Saturday, August 13, 2016

Paris Hold 'Em

Years ago, I went to hear fourteen cellists play inside a very old, wondrously constructed cathedral on a little island right in the heart of Paris: One might say that this sacred place was built already knowing that fine acoustics would be an endangered thing - among many which cannot be touched or quantified in standard ways - in the almost thousand years before when it was built.

One of the pieces that was played required one of the cellists just to pluck while the other thirteen bowed. This solo plucker was a young woman - couldn't have been past twenty-five. In her less than 10,000 days and nights on earth, she had crawled, walked and run to do this single thing, to pull that string and strings in a way so defined and mesmerizing that with each touch, giant orbs of tears fell from my eyes. Yes. She was that damn good.

I got there very early and had seated myself in the front pew, but needed to see another human's face during this composition. I turned to see wet faces surrounding me. Everyone. Was. Crying. At the beauty hitting our ears and traveling much further in and around than that Hadron colliding thing could ever do.

Big, burly men weeping - ah, France with your real men who cry! And dozens of toddlers were transfixed. The women's tears were spread out like a full house in poker, but with cards from different decks...

The language barrier was nonexistent. But so was skin, skeletons, past, present and the next moment. We all became a singular worshipping organism privileged to hear this winsome girl do what God had called her to do as surely as angels fly.

When it was over, the applause cracked back in nearly a violent cacophony and that, too, was perfection: Our feeble, our only, heartfelt way to say, "Thank you". As she took her bows, her expression was both devoid of false humility and boastful posturing.

"You are all most welcome", she seemed to say. And we all knew she'd be there making the same sound whether we had come or not. It was the card she drew.

This week in New York, a thirteen year-old boy who, by all accounts, was immature and preternaturally innocent, was teased, bullied and, all of that ignored by the adults who were in charge, could take it no more and decided to end his days on earth. Less than 5000 days here and the ache of being continually tormented too much for his soul to bear. He committed suicide. At thirteen.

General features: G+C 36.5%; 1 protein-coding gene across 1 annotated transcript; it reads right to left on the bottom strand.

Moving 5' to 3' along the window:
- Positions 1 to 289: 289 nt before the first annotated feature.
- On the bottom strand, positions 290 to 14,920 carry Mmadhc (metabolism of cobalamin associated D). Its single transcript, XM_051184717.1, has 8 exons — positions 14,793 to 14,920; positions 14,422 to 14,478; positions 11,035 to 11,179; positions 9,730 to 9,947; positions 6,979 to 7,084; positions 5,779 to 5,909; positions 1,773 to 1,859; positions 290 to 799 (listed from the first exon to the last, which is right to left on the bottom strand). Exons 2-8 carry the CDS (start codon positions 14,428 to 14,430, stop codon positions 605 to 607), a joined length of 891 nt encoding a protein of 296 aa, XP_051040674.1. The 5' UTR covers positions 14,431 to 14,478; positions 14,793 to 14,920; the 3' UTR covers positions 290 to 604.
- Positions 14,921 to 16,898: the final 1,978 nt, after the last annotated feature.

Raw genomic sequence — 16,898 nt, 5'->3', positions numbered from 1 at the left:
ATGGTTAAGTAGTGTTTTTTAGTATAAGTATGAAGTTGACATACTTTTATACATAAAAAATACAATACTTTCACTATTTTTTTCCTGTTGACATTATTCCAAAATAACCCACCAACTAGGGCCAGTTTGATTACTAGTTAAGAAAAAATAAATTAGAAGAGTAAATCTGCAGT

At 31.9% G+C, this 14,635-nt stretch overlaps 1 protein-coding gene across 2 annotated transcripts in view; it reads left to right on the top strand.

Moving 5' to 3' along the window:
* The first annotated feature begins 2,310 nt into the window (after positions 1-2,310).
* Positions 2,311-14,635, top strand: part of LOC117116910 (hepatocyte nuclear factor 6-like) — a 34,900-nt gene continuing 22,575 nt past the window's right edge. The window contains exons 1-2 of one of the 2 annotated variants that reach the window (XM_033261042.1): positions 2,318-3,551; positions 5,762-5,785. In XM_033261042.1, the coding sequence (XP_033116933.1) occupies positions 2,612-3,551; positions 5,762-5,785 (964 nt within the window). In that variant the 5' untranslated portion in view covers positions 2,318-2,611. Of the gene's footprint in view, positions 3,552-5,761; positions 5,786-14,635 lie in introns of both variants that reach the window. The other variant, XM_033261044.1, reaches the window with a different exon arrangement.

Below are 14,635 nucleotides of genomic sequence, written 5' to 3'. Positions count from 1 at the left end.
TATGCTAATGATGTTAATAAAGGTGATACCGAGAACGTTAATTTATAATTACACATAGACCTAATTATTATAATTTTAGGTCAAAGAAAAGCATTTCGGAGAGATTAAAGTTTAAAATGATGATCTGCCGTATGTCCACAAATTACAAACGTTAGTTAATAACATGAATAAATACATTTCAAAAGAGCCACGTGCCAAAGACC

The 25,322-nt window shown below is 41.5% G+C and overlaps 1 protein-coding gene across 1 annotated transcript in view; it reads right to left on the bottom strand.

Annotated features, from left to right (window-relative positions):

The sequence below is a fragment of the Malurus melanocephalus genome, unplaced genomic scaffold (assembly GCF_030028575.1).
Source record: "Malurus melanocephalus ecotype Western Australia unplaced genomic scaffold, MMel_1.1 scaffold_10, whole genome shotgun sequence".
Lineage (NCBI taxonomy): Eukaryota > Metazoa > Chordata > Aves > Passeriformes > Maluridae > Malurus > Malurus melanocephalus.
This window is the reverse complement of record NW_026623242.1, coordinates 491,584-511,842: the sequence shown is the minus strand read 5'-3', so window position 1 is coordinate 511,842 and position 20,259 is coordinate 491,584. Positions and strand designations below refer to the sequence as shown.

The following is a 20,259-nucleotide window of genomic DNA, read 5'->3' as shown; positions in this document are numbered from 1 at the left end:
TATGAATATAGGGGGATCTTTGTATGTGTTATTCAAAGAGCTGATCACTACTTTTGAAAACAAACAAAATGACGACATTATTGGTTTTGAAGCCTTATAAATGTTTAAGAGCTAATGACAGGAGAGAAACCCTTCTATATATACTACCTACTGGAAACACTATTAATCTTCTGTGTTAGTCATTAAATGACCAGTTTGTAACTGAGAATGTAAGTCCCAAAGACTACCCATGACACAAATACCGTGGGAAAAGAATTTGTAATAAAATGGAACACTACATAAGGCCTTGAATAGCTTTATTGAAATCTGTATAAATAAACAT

I wouldn't want to be one of the teachers or administrators at that school right now. Perhaps some of them are equivocating, denying. It's human to resist the notion that we could have prevented such a tragedy. Even among those who loved him most and cared deeply, the frantic, breast beating sense of helplessness must be greater than any we'd care to compute.

Ironically and maybe reduntantly, the name of the school is Holy Angels.

Wait. All angels aren't holy. I forgot. There are the fallen kinds. And more than one at that: the ones who fell because, although they were exalted, still wanted more. And then the little precious ones who fall, kind of like Icarus, if I may swap myths in midstream...

Dear Danny Fitzpatrick, dear boy.

I don't know the name of that composition I heard in Sainte-Chapelle, but I pulled up kd lang singing Leonard Cohen's "Hallelujah" from the Juno awards in Canada a few years ago because I remembered its effect on me.

It's not sloppy seconds. It's over 6:00 long and the tears in her eyes at the end for a rightly deserved standing ovation reminded me of that wonderful day I got to hear an angel play her violin: an angel that this world didn't fail, fleece or fuck over. An angel who got to dance with God while she was still here.

I know you're in His big lap now and that all the pulverizing pain that took you away from us - and whatever you were on your way to becoming, darling - is but a memory.

We'll send your family all the thrown as fast as MLB pitchers' fastest pitches and they'll unfurl, please, God, and wrap themselves around your Mama and Daddy and your sister who found you with a belt around your neck and your suicide note.

And we'll especially send them to the other children being failed by adults around them: the ones who were cruel to you. In years to come, it may be that they have nightmares that no grown up deserves and that would be twice the pity.

How did we get to be a world where disability, where different ability, even where harmless oddity is not only mocked but worse than tarred and feathered and, more telling, where the ones doing the mocking are at the highest levels of political visibility?

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